First Look: 8ARM
Octopus Bar's Angus Brown and Nhan Le come back strong with their new Ponce eatery
It all started with a bong fashioned out of a honey bear bottle and some salmon collars, furtively shared behind Castleberry Hill's Bottle Rocket late one night. Chef Angus Brown had just returned home after nearly 15 years away when he met chef Nhan Le. “I wanted to learn from him,” Brown recalls. “We wanted to learn from each other.”
Brown’s experience was mostly in French cooking while Le held vast knowledge of Asia’s gastronomic diaspora — Vietnamese heritage, Korean upbringing, training in Japanese cuisine. Within months, the pair had teamed up and started a new concept: EAV’s Octopus Bar.
Perhaps the only place in Atlanta where you can order a plate of Banger Island mussels at 2 a.m., the industry haunt gained quick critical acclaim. Brown and Le returned to full-scale dining three years later with another joint venture, the seafood-forward Lusca in Buckhead. But despite national recognition from the likes of James Beard and GQ, Lusca shuttered in February, less than two years after it opened.
Ultimately, Brown says, the location proved a bit too polarizing. The pair had hoped to unify Atlanta foodies in a central location, to bring back “a sense of Buckhead in the ‘80s,” as Brown puts it, recalling the neighborhood’s scrappier days. “I thought I could do it. I tried,” he says. “A lot of positive stuff came out of it, but it was just wrong place, wrong time.”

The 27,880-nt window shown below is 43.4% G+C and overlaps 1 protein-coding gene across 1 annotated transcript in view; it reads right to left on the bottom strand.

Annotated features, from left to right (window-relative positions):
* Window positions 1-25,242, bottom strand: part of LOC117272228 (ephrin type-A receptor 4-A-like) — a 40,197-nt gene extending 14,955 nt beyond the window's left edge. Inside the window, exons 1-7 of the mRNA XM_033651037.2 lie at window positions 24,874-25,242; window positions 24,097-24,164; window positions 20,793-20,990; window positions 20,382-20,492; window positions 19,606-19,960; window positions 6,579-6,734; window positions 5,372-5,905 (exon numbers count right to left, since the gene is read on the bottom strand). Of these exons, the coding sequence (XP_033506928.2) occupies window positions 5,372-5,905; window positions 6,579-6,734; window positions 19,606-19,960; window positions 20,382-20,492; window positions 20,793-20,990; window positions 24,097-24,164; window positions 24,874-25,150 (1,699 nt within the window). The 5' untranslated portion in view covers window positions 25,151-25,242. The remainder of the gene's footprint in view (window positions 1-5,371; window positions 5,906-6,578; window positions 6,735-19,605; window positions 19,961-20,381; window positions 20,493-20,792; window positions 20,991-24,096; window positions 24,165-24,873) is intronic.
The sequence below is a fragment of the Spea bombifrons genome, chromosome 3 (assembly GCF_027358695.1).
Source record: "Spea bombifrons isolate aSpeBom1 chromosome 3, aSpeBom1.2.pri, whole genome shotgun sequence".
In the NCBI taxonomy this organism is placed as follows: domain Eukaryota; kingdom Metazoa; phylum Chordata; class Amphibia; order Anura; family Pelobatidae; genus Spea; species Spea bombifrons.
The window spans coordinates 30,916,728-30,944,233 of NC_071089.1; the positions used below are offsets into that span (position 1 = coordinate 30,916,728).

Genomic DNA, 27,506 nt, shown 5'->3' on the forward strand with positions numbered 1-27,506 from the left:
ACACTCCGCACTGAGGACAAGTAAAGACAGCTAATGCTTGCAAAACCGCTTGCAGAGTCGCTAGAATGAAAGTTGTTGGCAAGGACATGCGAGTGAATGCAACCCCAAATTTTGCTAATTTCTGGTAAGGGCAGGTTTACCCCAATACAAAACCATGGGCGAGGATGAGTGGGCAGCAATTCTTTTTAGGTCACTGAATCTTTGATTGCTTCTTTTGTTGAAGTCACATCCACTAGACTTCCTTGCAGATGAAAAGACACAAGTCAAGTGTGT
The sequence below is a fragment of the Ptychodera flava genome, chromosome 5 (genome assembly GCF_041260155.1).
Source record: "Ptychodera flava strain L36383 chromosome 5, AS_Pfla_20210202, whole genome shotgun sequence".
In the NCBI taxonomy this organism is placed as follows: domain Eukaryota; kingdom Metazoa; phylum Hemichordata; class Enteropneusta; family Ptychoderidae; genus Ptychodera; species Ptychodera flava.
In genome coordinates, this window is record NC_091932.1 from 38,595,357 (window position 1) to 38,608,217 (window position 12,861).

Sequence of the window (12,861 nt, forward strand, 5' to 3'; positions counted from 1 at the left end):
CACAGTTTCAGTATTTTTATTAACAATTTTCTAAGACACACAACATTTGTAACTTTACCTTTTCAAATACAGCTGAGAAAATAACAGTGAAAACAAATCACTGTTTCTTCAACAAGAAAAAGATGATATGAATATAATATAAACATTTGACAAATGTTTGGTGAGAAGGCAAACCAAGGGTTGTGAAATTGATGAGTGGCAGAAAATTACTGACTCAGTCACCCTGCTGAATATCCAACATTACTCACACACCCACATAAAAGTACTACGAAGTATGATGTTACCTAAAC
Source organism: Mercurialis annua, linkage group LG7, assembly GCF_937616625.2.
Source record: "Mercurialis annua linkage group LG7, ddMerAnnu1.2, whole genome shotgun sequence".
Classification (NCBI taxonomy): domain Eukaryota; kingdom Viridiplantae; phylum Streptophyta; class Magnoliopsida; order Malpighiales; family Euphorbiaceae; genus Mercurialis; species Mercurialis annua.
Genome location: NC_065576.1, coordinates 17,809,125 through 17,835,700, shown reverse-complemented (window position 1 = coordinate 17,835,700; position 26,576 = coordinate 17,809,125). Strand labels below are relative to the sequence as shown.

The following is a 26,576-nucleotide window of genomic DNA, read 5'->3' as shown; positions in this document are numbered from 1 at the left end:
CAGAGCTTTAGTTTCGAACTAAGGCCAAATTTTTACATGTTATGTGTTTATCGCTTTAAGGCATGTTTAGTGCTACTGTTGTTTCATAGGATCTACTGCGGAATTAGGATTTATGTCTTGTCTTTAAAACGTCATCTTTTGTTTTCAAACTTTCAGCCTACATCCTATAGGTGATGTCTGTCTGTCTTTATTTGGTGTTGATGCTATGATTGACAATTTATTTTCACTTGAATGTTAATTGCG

That’s when Skip Engelbrecht, owner of Paris on Ponce, entered the picture. A loyal fan of Octopus Bar, he approached Brown and Le with a proposition: Would they like to open a new restaurant inside his sprawling Ponce de Leon antique emporium? Yes.
AMA, named for the pearl-diving sea women of Japanese antiquity, will be a grilled seafood and raw bar concept, similar to Lusca but smaller and simpler, with a patio perched beside the Beltline’s Eastside Trail and sweeping views of Ponce City Market and the skyline beyond. Partners Brown, Le, Engelbrecht, and Jeff Jurgena are aiming for a spring 2017 open, but there’s no rush. 8ARM has them occupied for the time being.
FRESH FISH: Grouper with salsa verde
Originally purchased for parking and maybe a coffee shop, the former Atlanta Motorcycles and Repairs is a diminutive brick edifice located in front of Paris on Ponce. “I realized it was going to take awhile with AMA, and I really loved this space and the energy, the clientele,” says Brown. “It’s the heart of the city. I knew exactly what I wanted to do here.”
So he opened 8ARM for dinner, serving as executive chef while Le focused on management.
By day, 8ARM is a coffee shop and café. Small but airy, all white painted brick and picture windows streaming light. Caffeine options are blessedly limited — rotating daily coffee, espresso, “latte/whatever,” and iced java from a silver beverage dispenser labeled “baptismal water.”
Cinnamon rolls, quiche, and other baked goods fill a glass case at the front of the shop. In-house baker Sarah Dodge’s fluffy buttermilk biscuits, bagels, English muffins, and artisanal loaves provide a hearty base for sandwiches, avocado toast, and the signature Egg McMuff. Grain bowls, veggie plates, and rotating pasta dishes round out the day, ranging from $5 to $14.
At 6 p.m., dinner service begins in the attached 40-seat dining room, anchored by a large communal table wrapped in copper. Vintage bureaus line the walls, holding Brown’s favorite cookbooks (Hugh Fearnley-Whittingstall, Fergus Henderson, Yoshihiro Imai), little spindly plants, cookies in a bell jar, a tabletop radio that could’ve been purchased across the street back when Ponce City Market was still Sears Roebuck.